5. I tried to extract some part of this code to a DDD ValueObject, but I could not really come up with a good idea. What is your opinion, there is room for extracting some properties and logic to a ValueObject?

Furthermore I am open for any other remark, improvement point, refactoring idea. What do you think where I could improve my code using DDD? I include additional code if needed for the question. Thanks!

## 3 Answers

First of all, congratulations with your efforts to apply DDD principles and finding Evans's excellent book. You're on the right track. Just a couple of comments:

What is the convention for placing the constructor in C#?

It doesn't matter. If you (and your team) expect to find constructors at the bottom of a code file, fine. Today there's an abundance of code navigation tools, built-in in Visual Studio or third-party plugins like Resharper. The exact position of type members isn't as important any more as it used to be.

better to have just old plain methods for them? (properties)

Properties are methods below the hood, so the difference seems futile. But there are good reasons to consider carefully which of the two should be chosen:

• EF will try to map properties in mapped entities to database columns. Unmapped properties should explicitly be excluded by the NotMapped attribute.
• UI components (esp. grids) may inadvertently display these properties, while they won't automatically display method results.
• Serializers will serialize properties, not method results. The common Json serializers today have an opt-out policy.
• Semantics: properties convey identity, methods convey capability. That is, properties shouldn't really do much, whereas methods are all about doing. Properties aren't expected to change an object's internal state other than the value they expose, whereas methods may do just that. Since properties are about identity it's very common to have "Is" properties, like IsPlaced (more about naming later).

too rich for a domain entity?

That's up to you. One important design principle is Single Responsibility. Many properties (and methods) may be a tell-tale of too many responsibilities in one class. But real-world "things" may just have many characteristics that comprise their identity, why not? The world is complex after all. Having many methods is more suspicious than many properties.

good practice to throw an InvalidOperationException?

Probably not. This is a wide topic, but the general idea is to handle anomalies instead of throwing them back. The object itself is probably the expert in deciding what to do. For example, if someone tries to place a container that is already placed, the container could decide to simply ignore the effort. Instead of void methods throwing exceptions you should create methods that return useful information on what happened, successful or not. Throwing exceptions forces the calling code to be needlessly defensive.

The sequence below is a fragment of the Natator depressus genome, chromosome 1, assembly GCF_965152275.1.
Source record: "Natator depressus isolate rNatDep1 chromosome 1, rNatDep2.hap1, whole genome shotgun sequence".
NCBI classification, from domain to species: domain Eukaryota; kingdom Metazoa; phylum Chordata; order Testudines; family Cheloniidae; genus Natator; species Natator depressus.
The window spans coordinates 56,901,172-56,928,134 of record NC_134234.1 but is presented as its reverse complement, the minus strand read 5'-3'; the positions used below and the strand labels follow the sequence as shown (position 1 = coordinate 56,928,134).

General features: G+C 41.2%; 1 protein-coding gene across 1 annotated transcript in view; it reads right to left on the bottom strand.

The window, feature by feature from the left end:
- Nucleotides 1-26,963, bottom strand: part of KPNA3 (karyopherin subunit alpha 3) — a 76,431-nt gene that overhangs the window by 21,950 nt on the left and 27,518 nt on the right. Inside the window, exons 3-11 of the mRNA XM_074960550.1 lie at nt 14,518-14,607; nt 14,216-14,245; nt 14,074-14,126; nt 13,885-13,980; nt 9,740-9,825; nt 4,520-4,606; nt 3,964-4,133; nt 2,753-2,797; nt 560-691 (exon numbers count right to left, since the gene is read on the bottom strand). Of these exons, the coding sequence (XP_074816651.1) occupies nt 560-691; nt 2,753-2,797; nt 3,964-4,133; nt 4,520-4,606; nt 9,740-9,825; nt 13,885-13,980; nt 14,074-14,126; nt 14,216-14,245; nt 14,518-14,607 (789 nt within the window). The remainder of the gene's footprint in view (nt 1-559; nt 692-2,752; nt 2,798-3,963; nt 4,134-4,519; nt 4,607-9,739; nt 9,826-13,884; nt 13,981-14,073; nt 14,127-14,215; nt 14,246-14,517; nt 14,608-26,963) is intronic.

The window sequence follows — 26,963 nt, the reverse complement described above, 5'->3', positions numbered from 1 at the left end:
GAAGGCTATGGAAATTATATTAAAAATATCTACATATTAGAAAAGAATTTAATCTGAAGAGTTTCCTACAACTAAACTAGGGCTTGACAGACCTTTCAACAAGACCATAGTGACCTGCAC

there is room for extracting some properties and logic to a ValueObject?

That sounds like a hammer looking for a nail. I don't see any obvious reasons to transfer properties to a value object here. Immutability is a different topic altogether.

### A couple of design considerations

• Naming: Don't use negations in property names. Double negations like if (!IsNotPlaced) quickly cause a brain fry.

• I use static string fields instead of enums

I don't think that's a good idea. Why is it "easier to persist and maintain them in relational databases"? A database is not a human being, it couldn't care less whether it stores strings or integers. Integers can easily serve as foreign keys to lookup tables. Having that, changing a description will be trivial compared to updating large numbers of strings.

• Data layer entities aren't domain entities. At least, not always.

• Finally, apparently containers have a fixed set of allowed state transitions. Maybe a state machine could be helpful here. Also, I think you should keep record of these transitions in transaction records instead of counting number of changes.

• Instead of void methods throwing exceptions you should create methods that return useful information on what happened, successful or not. This is actually a very bad advice. Returning status codes is mostly considered a bad practice see here and here. – t3chb0t Jun 23 '18 at 9:37
• @t3chb0t Maybe I shouldn't have touched the subject. Your links at least demonstrate that there's much more to it than these few words. I wasn't aiming at "magic values" by the way. – Gert Arnold Jun 23 '18 at 11:15
• @GertArnold Waoo, thank you very much for the detailed answers! I love it! As for your question about using strings instead of enums: I did not like to way that the enum values stored in dabatase as integers. When I read the tables, it was always a pain to figure what is the corresponding enum value of an integer and took time. Check this answer: codereview.stackexchange.com/questions/154676/… . – mirind4 Jun 25 '18 at 5:39
• @GertArnold There is of course a workaround for for the mentioned issue, f.e.: nodogmablog.bryanhogan.net/2014/11/… . But I do not want to place data layer relevant logic into my domain layer, it does not belong to it as far as i can judge the situation. Or maybe do you know a better solution for that? :) – mirind4 Jun 25 '18 at 5:42